SINGAPORE - Over a decade after its debut in 2001, Zumba has definitely arrived, as it bills itself as the largest branded fitness programme in the world, with more than 14 million weekly participants in more than 140,000 locations, across more than 150 countries.
This popular group-exercise class follows the formula made popular during the dance aerobics craze of the 1980s - combining high-energy choreography with catchy music all in the name of fitness, reported The Montreal Gazette.
Whether it's the music, the Latin-inspired dance moves or the party atmosphere that permeates the class, Zumba is one of the most popular group-exercise classes on fitness-studio schedules.
But while there's no denying that it hits the mark in terms of fun, is there enough of a workout in there to call it fitness? Or are millions of Zumba fanatics deluding themselves into thinking that fitness can indeed be fun?
The American Council on Exercise asked its workout watchdog, Mr John Porcari from the department of exercise science at the University of Wisconsin-La Crosse, to evaluate just how much of a workout Zumba lovers get in an average 60-minute class.
Mr Porcari and his research team collected fitness measurements from 19 women before sending them out to a variety of Zumba classes, all taught by the same instructor. All were wearing a heart-rate monitor designed to quantify the heart's response to the workout.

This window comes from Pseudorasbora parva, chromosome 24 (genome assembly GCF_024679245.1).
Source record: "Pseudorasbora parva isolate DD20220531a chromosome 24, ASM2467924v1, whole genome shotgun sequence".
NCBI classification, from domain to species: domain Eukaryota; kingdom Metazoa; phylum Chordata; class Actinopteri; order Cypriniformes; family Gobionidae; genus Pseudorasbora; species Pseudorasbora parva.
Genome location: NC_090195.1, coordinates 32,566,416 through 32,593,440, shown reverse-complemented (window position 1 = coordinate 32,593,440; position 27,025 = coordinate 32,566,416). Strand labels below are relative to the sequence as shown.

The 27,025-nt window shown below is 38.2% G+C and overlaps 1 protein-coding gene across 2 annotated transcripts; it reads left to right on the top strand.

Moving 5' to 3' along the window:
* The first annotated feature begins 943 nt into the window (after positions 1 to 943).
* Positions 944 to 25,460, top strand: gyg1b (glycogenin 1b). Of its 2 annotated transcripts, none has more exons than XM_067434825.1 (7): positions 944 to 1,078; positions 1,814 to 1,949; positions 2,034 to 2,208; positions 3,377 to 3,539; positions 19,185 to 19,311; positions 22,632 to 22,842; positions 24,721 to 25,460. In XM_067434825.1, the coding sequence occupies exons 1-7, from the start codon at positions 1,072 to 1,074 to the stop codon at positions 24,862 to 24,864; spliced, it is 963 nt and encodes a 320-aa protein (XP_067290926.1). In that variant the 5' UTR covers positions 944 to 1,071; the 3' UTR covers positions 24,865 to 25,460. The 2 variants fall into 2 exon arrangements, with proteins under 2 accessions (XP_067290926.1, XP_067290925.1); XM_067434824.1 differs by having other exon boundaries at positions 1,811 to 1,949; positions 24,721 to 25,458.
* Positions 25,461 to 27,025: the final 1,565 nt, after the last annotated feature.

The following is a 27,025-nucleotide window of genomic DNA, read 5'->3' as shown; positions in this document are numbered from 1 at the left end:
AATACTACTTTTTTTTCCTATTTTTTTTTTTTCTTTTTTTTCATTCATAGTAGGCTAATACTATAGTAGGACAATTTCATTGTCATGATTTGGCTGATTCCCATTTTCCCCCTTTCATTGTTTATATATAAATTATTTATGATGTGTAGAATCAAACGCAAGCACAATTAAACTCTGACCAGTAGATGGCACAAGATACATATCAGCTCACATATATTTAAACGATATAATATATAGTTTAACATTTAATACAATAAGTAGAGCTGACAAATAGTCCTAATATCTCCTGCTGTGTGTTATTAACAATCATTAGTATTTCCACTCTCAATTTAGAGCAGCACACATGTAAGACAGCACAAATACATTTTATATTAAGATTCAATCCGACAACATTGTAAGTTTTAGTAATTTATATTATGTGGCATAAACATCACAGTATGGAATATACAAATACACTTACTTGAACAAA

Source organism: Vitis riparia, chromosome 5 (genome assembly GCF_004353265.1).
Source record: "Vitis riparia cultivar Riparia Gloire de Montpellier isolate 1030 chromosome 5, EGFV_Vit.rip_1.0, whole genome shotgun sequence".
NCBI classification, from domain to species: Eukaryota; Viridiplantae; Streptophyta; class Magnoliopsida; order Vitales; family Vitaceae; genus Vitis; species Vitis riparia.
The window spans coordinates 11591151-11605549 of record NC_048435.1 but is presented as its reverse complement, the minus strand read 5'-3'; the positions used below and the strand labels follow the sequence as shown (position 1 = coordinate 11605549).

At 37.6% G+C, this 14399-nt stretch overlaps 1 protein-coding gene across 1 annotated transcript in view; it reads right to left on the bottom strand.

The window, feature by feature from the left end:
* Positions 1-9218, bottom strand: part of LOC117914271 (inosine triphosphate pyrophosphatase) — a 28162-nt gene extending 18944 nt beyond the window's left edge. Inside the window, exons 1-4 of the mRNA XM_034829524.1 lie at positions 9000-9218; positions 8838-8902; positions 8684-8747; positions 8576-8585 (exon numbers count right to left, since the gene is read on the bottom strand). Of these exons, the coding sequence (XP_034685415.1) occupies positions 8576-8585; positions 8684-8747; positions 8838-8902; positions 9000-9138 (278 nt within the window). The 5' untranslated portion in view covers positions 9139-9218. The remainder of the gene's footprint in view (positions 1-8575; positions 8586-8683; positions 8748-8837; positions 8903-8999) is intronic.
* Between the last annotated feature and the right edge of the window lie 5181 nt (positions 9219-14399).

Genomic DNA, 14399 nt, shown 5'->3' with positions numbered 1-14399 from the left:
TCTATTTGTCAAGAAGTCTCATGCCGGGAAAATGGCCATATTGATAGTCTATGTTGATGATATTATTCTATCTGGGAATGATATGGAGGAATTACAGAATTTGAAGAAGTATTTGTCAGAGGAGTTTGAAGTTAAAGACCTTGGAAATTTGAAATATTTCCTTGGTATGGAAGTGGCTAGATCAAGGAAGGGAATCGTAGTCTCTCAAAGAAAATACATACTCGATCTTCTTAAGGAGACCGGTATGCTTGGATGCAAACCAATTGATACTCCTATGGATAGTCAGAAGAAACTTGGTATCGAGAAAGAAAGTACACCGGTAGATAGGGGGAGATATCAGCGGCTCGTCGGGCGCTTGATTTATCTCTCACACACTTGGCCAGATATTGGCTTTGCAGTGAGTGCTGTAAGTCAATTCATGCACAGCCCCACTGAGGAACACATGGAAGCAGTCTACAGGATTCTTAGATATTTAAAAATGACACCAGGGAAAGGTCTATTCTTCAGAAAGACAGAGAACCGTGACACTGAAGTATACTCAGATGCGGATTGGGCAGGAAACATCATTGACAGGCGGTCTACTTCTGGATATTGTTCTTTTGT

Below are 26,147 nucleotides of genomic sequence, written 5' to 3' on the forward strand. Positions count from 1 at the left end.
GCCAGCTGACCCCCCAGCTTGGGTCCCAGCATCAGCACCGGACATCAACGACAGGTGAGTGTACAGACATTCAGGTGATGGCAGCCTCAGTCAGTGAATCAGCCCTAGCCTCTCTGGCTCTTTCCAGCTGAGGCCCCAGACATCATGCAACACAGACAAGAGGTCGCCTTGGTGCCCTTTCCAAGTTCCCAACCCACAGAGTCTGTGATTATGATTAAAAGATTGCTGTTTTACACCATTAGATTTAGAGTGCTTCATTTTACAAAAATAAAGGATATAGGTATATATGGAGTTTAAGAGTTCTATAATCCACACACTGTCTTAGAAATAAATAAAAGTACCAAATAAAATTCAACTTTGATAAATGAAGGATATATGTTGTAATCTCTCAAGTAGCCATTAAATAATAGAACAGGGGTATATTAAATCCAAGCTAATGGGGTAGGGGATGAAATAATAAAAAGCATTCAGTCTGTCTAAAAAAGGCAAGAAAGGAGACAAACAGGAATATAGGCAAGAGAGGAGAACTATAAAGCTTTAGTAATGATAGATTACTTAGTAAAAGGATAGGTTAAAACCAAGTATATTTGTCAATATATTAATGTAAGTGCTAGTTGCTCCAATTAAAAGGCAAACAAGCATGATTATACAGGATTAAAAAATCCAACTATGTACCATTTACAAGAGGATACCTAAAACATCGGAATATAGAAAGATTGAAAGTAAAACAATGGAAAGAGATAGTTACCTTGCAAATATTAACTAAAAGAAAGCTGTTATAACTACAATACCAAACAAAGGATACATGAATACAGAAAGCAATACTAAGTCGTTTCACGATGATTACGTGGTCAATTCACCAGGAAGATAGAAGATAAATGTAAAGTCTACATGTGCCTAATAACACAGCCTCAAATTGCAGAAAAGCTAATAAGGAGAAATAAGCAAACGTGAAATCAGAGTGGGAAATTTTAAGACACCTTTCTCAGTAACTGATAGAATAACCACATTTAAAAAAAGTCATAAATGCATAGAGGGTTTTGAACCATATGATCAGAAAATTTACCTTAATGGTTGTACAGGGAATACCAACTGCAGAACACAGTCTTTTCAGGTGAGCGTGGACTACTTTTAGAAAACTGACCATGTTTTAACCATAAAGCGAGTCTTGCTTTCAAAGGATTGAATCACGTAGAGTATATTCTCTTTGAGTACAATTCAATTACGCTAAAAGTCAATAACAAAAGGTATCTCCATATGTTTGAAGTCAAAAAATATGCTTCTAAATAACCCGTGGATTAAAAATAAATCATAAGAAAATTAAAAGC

The average heart rate among the women was 154 beats per minute, which is approximately 80 per cent of the average maximum heart rate of the college-age group. This more than qualifies Zumba as an effective workout.
"If we look at the heart-rate monitor strips from the Zumba session, they kind of look like interval workouts, going back and forth between high intensity and low intensity," said lead researcher Mary Luettgen.
"Because of that, with Zumba you burn a lot of extra calories, compared to a steady-state exercise like jogging."
As for the average calorie burn, the University of Wisconsin-La Crosse team estimates Zumba participants burn 369 calories per class.
"The surprising thing is that it doesn't matter what fitness level you're at - our research shows that with Zumba everyone is working out at the zone that's recommended for improving cardio health," Ms Luettgen said.
"Both fit people and less-fit people are going to get an equally good workout."
The key for instructors is to strike a balance between dance and aerobics. Classes with complicated choreography or too much dance may fail to keep the heart rate elevated high enough or long enough to provide an exercise effect.
So while Zumba may have the potential to offer a good workout, with so many instructors out there teaching their own style, there's no guarantee that every Zumba class will achieve the same results as those found by the research team from the University of Wisconsin-La Crosse.
But with the right instructor, not only will Zumba lead to improved fitness, it also has the potential to keep enthusiasm for exercise from waning.
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